Immediately, an astute opponent replied, “Ricardo’s theory is relevant perhaps only to the man who was suddenly planted on a different planet where no ignorance, no restriction of trade, no taxes, no idle workers and no individual rivalry existed.”

In the 21st century, the three ingredients of a nation’s economic growth — namely capital, technology and information — travel around the globe at the speed of light. Wall Street’s financial economy is increasingly separated from the real economy and is destroying manufacturing jobs. Tax cuts to the wealthy and big business simply fuel their financial games. Import tariffs are already low. The international flows of manufacturing are determined by technological innovation, quality of labor, taxation systems, fluctuating rates of currencies, the natural environment, management attitude toward labor, labor laws and industrial policies, and quality of social infrastructure.

President Barack Obama says the TPP would help export U.S. cars to Japan. However, Japanese drivers are not buying American cars because of high tariffs or import quotas. Rather, they’re seen as too big for narrow Japanese roads and their quality and dealer services are considered inferior.

On the other hand, Obama’s rescue of Detroit was a resounding success only because Ford, GM and Chrysler emulated Toyota’s manufacturing skill and customer service. American import quotas on Japanese automobiles persuaded Japanese auto and parts manufacturers to make their products in the U.S. and train American labor to become just as productive and quality conscious as their Japanese counterparts. Japanese auto plants in America are exporting their products to Asia. Selective “protectionism” is necessary to protect labor, technological innovation and manufacturing skill of a nation’s strategic industry.

The emerging TPP is fundamentally flawed because its U.S. negotiation processes have excluded labor, environmentalist and citizens’ groups, and because its primary framework is the destructive private tribunal.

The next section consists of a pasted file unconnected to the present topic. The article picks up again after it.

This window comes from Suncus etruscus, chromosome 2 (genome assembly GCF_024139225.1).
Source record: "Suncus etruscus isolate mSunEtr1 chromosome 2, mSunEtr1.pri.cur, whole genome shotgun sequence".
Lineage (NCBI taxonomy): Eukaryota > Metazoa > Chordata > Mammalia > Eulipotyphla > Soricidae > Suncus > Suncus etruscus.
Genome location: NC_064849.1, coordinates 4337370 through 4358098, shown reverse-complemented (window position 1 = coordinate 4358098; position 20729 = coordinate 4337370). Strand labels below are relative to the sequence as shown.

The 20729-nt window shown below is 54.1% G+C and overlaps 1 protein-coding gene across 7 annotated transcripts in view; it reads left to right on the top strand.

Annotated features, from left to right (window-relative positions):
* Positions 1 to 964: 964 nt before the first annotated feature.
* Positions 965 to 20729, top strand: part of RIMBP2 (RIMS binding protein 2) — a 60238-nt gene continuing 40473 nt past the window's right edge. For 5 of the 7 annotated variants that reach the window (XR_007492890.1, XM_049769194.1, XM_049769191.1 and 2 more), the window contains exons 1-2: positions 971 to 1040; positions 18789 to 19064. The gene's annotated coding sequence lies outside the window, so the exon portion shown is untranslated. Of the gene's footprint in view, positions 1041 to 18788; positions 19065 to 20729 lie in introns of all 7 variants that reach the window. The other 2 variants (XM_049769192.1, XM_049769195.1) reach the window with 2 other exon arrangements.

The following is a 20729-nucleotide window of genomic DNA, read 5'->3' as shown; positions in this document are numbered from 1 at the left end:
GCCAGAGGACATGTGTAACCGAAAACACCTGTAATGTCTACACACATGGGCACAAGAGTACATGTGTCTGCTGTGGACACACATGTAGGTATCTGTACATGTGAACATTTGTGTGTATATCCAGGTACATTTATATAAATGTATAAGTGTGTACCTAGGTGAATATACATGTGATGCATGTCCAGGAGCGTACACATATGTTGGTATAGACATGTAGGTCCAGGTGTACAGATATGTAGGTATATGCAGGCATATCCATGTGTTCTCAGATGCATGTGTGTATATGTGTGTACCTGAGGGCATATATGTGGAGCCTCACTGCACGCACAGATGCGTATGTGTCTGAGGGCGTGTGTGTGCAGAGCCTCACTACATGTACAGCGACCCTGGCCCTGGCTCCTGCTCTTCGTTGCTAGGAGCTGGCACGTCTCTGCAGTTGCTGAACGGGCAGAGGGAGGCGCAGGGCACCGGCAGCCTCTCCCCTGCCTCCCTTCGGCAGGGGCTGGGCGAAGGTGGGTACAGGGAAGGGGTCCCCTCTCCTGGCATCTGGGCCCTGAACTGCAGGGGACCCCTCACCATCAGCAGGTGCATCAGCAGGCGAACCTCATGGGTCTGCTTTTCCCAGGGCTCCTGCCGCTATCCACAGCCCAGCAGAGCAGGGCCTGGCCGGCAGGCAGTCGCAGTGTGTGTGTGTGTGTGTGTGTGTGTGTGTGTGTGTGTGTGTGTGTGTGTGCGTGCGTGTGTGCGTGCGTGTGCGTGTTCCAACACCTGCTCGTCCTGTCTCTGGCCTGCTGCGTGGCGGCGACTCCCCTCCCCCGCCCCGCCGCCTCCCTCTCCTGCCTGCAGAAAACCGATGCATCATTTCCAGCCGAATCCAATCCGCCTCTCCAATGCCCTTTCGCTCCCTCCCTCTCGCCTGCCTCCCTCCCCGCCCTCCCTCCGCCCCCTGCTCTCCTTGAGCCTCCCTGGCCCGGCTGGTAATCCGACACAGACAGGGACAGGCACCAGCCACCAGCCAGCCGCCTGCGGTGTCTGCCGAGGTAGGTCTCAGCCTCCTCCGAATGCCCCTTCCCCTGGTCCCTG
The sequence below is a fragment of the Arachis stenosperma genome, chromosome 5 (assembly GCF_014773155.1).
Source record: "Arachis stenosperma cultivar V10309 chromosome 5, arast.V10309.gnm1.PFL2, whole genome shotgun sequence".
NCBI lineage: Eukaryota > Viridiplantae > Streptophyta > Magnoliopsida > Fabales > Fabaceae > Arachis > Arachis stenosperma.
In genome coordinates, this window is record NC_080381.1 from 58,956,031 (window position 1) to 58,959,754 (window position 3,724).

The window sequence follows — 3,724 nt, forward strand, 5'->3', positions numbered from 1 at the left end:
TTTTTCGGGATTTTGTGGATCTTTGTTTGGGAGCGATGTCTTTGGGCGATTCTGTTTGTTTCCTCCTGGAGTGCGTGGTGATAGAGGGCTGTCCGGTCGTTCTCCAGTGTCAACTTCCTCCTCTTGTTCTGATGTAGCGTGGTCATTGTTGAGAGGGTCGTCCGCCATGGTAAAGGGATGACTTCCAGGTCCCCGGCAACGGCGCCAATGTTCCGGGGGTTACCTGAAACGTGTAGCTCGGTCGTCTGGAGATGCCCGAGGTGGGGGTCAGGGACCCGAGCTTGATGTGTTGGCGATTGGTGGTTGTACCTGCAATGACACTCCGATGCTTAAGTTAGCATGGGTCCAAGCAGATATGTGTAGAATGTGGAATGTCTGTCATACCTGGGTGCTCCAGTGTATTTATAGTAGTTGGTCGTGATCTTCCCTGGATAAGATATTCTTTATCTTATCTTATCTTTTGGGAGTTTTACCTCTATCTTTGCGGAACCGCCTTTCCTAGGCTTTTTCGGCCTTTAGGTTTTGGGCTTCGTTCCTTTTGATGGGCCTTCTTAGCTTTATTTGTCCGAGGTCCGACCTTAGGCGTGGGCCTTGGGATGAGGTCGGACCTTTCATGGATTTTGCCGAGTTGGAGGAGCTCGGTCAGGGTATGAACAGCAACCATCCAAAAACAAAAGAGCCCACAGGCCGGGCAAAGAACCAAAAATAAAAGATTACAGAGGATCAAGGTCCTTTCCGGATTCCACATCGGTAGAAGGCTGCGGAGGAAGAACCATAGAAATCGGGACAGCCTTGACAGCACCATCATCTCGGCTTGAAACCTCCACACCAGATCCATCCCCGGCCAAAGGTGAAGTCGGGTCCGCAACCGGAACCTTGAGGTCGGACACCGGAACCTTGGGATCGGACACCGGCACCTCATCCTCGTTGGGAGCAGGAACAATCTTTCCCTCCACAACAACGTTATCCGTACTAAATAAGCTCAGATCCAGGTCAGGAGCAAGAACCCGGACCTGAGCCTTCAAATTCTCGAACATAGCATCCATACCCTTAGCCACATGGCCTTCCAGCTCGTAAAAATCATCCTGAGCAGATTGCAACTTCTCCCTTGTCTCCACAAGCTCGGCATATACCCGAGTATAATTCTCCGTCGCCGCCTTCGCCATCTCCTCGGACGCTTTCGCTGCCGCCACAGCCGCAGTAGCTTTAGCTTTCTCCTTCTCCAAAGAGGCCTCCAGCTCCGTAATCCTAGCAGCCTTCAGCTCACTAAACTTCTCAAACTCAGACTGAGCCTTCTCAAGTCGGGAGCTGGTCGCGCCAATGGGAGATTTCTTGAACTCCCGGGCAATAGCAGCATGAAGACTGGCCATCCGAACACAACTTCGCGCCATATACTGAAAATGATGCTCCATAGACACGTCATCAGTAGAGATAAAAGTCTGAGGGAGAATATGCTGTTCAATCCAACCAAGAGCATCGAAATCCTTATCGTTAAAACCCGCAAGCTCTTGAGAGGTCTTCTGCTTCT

Furthermore, its hidden agenda is to contain China, the second largest economy of the world. But without China’s membership in the TPP, the trade and navigation route from the South China Sea to Northeast Asia — Japan, Taiwan and South Korea — will be exposed to China’s “saber-rattling.”

As shown by U.S.-China cooperation over global warming problems, the TPP must be built on the tripartite cooperation of the U.S., China and Japan. This framework would finally help Prime Minister Shinzo Abe acknowledge Imperial Japan’s wartime atrocities and reset its relations with China and South Korea. Then, the new TPP should be crafted to help the U.S. rebuild its manufacturing skill, employment and social infrastructure, and to help Japan modernize its agricultural sector.

California Senate votes to raise smoking age to 21 from 18

(Reuters) – The California Senate voted on Tuesday to raise the legal smoking age in the most populous U.S. state to 21 from 18, the bill’ author said,

If it becomes law, the bill, which must still be approved by the state Assembly, would make California one of the first states to approve a higher smoking age.

The California Senate voted 26-8 in favor of the measure, the office of bill author Senator Ed Hernandez, a Democrat, said in a statement.

“We will not sit on the sidelines while big tobacco markets to our kids and gets another generation of young people hooked on a product that will ultimately kill them,” Hernandez said in a statement. “Tobacco companies know that people are more likely to become addicted to smoking if they start at a young age.”

A representative for Philip Morris USA, the tobacco company division of Altria Group Inc, could not be reached for comment.

Hawaii lawmakers approved a measure in April to raise the smoking age to 21, and that is awaiting the state governor’s signature. No other state has a smoking age that high, but a few including Alabama and Utah set it at 19.

(Reporting by Alex Dobuzinskis and Cynthia Johnston; Editing by Sandra Maler)